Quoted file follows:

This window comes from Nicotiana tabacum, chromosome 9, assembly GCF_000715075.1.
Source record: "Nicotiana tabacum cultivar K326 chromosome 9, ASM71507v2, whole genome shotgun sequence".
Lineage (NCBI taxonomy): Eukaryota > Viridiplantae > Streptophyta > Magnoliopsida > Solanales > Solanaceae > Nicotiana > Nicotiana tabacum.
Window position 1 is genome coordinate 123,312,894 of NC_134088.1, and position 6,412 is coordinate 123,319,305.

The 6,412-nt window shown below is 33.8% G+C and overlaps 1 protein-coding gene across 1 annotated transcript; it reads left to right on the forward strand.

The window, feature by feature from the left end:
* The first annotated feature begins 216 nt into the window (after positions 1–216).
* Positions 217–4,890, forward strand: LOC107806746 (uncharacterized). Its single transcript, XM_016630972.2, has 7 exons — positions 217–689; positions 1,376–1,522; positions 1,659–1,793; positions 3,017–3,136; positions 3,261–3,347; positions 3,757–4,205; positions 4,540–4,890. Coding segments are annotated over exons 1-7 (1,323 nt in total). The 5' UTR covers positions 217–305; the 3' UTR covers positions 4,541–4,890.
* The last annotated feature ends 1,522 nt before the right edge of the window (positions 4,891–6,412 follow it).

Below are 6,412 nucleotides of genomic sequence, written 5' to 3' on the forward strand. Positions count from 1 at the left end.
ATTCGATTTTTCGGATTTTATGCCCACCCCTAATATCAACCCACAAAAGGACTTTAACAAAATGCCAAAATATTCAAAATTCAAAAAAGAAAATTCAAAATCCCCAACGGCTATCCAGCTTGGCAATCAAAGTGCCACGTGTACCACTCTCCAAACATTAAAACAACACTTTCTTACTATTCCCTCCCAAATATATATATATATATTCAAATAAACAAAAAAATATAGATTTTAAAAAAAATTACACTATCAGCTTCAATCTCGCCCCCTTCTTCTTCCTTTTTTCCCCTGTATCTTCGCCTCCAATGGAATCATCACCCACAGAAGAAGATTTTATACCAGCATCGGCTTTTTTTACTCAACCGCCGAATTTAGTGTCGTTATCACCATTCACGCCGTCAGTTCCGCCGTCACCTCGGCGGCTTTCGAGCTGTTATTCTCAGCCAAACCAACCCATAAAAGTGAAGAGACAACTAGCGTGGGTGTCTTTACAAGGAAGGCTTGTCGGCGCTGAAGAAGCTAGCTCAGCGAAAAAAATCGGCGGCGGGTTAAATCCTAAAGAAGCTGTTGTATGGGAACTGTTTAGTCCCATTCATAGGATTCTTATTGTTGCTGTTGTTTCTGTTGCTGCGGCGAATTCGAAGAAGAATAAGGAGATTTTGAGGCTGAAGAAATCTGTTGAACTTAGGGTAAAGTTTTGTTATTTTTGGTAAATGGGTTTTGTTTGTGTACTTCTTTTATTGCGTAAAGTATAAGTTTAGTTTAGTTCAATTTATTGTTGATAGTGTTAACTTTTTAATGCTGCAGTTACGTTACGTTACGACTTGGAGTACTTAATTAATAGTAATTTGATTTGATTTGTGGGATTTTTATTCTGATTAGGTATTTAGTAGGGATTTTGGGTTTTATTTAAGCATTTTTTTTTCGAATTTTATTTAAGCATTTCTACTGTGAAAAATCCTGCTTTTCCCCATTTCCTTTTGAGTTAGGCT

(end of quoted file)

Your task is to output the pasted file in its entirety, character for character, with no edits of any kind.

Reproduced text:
This window comes from Nicotiana tabacum, chromosome 9, assembly GCF_000715075.1.
Source record: "Nicotiana tabacum cultivar K326 chromosome 9, ASM71507v2, whole genome shotgun sequence".
Lineage (NCBI taxonomy): Eukaryota > Viridiplantae > Streptophyta > Magnoliopsida > Solanales > Solanaceae > Nicotiana > Nicotiana tabacum.
Window position 1 is genome coordinate 123,312,894 of NC_134088.1, and position 6,412 is coordinate 123,319,305.

The 6,412-nt window shown below is 33.8% G+C and overlaps 1 protein-coding gene across 1 annotated transcript; it reads left to right on the forward strand.

The window, feature by feature from the left end:
* The first annotated feature begins 216 nt into the window (after positions 1–216).
* Positions 217–4,890, forward strand: LOC107806746 (uncharacterized). Its single transcript, XM_016630972.2, has 7 exons — positions 217–689; positions 1,376–1,522; positions 1,659–1,793; positions 3,017–3,136; positions 3,261–3,347; positions 3,757–4,205; positions 4,540–4,890. Coding segments are annotated over exons 1-7 (1,323 nt in total). The 5' UTR covers positions 217–305; the 3' UTR covers positions 4,541–4,890.
* The last annotated feature ends 1,522 nt before the right edge of the window (positions 4,891–6,412 follow it).

Below are 6,412 nucleotides of genomic sequence, written 5' to 3' on the forward strand. Positions count from 1 at the left end.
ATTCGATTTTTCGGATTTTATGCCCACCCCTAATATCAACCCACAAAAGGACTTTAACAAAATGCCAAAATATTCAAAATTCAAAAAAGAAAATTCAAAATCCCCAACGGCTATCCAGCTTGGCAATCAAAGTGCCACGTGTACCACTCTCCAAACATTAAAACAACACTTTCTTACTATTCCCTCCCAAATATATATATATATATTCAAATAAACAAAAAAATATAGATTTTAAAAAAAATTACACTATCAGCTTCAATCTCGCCCCCTTCTTCTTCCTTTTTTCCCCTGTATCTTCGCCTCCAATGGAATCATCACCCACAGAAGAAGATTTTATACCAGCATCGGCTTTTTTTACTCAACCGCCGAATTTAGTGTCGTTATCACCATTCACGCCGTCAGTTCCGCCGTCACCTCGGCGGCTTTCGAGCTGTTATTCTCAGCCAAACCAACCCATAAAAGTGAAGAGACAACTAGCGTGGGTGTCTTTACAAGGAAGGCTTGTCGGCGCTGAAGAAGCTAGCTCAGCGAAAAAAATCGGCGGCGGGTTAAATCCTAAAGAAGCTGTTGTATGGGAACTGTTTAGTCCCATTCATAGGATTCTTATTGTTGCTGTTGTTTCTGTTGCTGCGGCGAATTCGAAGAAGAATAAGGAGATTTTGAGGCTGAAGAAATCTGTTGAACTTAGGGTAAAGTTTTGTTATTTTTGGTAAATGGGTTTTGTTTGTGTACTTCTTTTATTGCGTAAAGTATAAGTTTAGTTTAGTTCAATTTATTGTTGATAGTGTTAACTTTTTAATGCTGCAGTTACGTTACGTTACGACTTGGAGTACTTAATTAATAGTAATTTGATTTGATTTGTGGGATTTTTATTCTGATTAGGTATTTAGTAGGGATTTTGGGTTTTATTTAAGCATTTTTTTTTCGAATTTTATTTAAGCATTTCTACTGTGAAAAATCCTGCTTTTCCCCATTTCCTTTTGAGTTAGGCT